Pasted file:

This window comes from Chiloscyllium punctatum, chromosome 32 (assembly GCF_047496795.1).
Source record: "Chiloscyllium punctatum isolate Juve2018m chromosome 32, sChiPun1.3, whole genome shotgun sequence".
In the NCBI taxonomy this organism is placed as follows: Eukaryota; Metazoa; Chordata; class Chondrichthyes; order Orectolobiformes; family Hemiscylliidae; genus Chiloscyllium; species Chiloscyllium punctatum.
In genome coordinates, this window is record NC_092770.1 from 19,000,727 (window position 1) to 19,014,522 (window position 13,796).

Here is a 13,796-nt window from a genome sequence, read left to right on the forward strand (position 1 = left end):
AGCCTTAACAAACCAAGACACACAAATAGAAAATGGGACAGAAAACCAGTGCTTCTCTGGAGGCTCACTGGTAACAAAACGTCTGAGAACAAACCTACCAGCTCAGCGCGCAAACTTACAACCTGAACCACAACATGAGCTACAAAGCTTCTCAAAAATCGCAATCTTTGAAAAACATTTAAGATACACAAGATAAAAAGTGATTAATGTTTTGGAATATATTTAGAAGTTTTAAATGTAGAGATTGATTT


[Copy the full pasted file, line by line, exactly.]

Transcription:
This window comes from Chiloscyllium punctatum, chromosome 32 (assembly GCF_047496795.1).
Source record: "Chiloscyllium punctatum isolate Juve2018m chromosome 32, sChiPun1.3, whole genome shotgun sequence".
In the NCBI taxonomy this organism is placed as follows: Eukaryota; Metazoa; Chordata; class Chondrichthyes; order Orectolobiformes; family Hemiscylliidae; genus Chiloscyllium; species Chiloscyllium punctatum.
In genome coordinates, this window is record NC_092770.1 from 19,000,727 (window position 1) to 19,014,522 (window position 13,796).

Here is a 13,796-nt window from a genome sequence, read left to right on the forward strand (position 1 = left end):
AGCCTTAACAAACCAAGACACACAAATAGAAAATGGGACAGAAAACCAGTGCTTCTCTGGAGGCTCACTGGTAACAAAACGTCTGAGAACAAACCTACCAGCTCAGCGCGCAAACTTACAACCTGAACCACAACATGAGCTACAAAGCTTCTCAAAAATCGCAATCTTTGAAAAACATTTAAGATACACAAGATAAAAAGTGATTAATGTTTTGGAATATATTTAGAAGTTTTAAATGTAGAGATTGATTT